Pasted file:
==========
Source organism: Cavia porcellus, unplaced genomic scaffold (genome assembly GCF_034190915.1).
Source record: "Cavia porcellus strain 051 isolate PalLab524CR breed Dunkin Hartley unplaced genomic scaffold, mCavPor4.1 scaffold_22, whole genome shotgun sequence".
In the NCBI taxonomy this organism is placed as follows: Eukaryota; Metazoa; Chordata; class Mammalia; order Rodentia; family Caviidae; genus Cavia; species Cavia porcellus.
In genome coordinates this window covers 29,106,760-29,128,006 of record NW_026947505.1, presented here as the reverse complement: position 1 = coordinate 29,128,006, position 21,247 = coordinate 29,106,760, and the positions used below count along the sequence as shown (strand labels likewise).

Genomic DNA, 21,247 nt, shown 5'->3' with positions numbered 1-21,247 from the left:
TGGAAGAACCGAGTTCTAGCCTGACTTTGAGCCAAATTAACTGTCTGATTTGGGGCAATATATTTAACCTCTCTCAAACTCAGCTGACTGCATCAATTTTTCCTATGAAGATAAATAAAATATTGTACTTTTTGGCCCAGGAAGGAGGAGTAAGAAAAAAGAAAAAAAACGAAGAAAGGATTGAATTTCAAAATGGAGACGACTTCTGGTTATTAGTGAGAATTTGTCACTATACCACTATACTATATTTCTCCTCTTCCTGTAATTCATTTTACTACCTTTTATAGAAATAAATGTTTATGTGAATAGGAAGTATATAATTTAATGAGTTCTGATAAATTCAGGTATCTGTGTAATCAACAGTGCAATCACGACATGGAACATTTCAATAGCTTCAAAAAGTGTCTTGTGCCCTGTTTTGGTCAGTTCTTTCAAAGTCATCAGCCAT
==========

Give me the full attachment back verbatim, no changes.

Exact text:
Source organism: Cavia porcellus, unplaced genomic scaffold (genome assembly GCF_034190915.1).
Source record: "Cavia porcellus strain 051 isolate PalLab524CR breed Dunkin Hartley unplaced genomic scaffold, mCavPor4.1 scaffold_22, whole genome shotgun sequence".
In the NCBI taxonomy this organism is placed as follows: Eukaryota; Metazoa; Chordata; class Mammalia; order Rodentia; family Caviidae; genus Cavia; species Cavia porcellus.
In genome coordinates this window covers 29,106,760-29,128,006 of record NW_026947505.1, presented here as the reverse complement: position 1 = coordinate 29,128,006, position 21,247 = coordinate 29,106,760, and the positions used below count along the sequence as shown (strand labels likewise).

Genomic DNA, 21,247 nt, shown 5'->3' with positions numbered 1-21,247 from the left:
TGGAAGAACCGAGTTCTAGCCTGACTTTGAGCCAAATTAACTGTCTGATTTGGGGCAATATATTTAACCTCTCTCAAACTCAGCTGACTGCATCAATTTTTCCTATGAAGATAAATAAAATATTGTACTTTTTGGCCCAGGAAGGAGGAGTAAGAAAAAAGAAAAAAAACGAAGAAAGGATTGAATTTCAAAATGGAGACGACTTCTGGTTATTAGTGAGAATTTGTCACTATACCACTATACTATATTTCTCCTCTTCCTGTAATTCATTTTACTACCTTTTATAGAAATAAATGTTTATGTGAATAGGAAGTATATAATTTAATGAGTTCTGATAAATTCAGGTATCTGTGTAATCAACAGTGCAATCACGACATGGAACATTTCAATAGCTTCAAAAAGTGTCTTGTGCCCTGTTTTGGTCAGTTCTTTCAAAGTCATCAGCCAT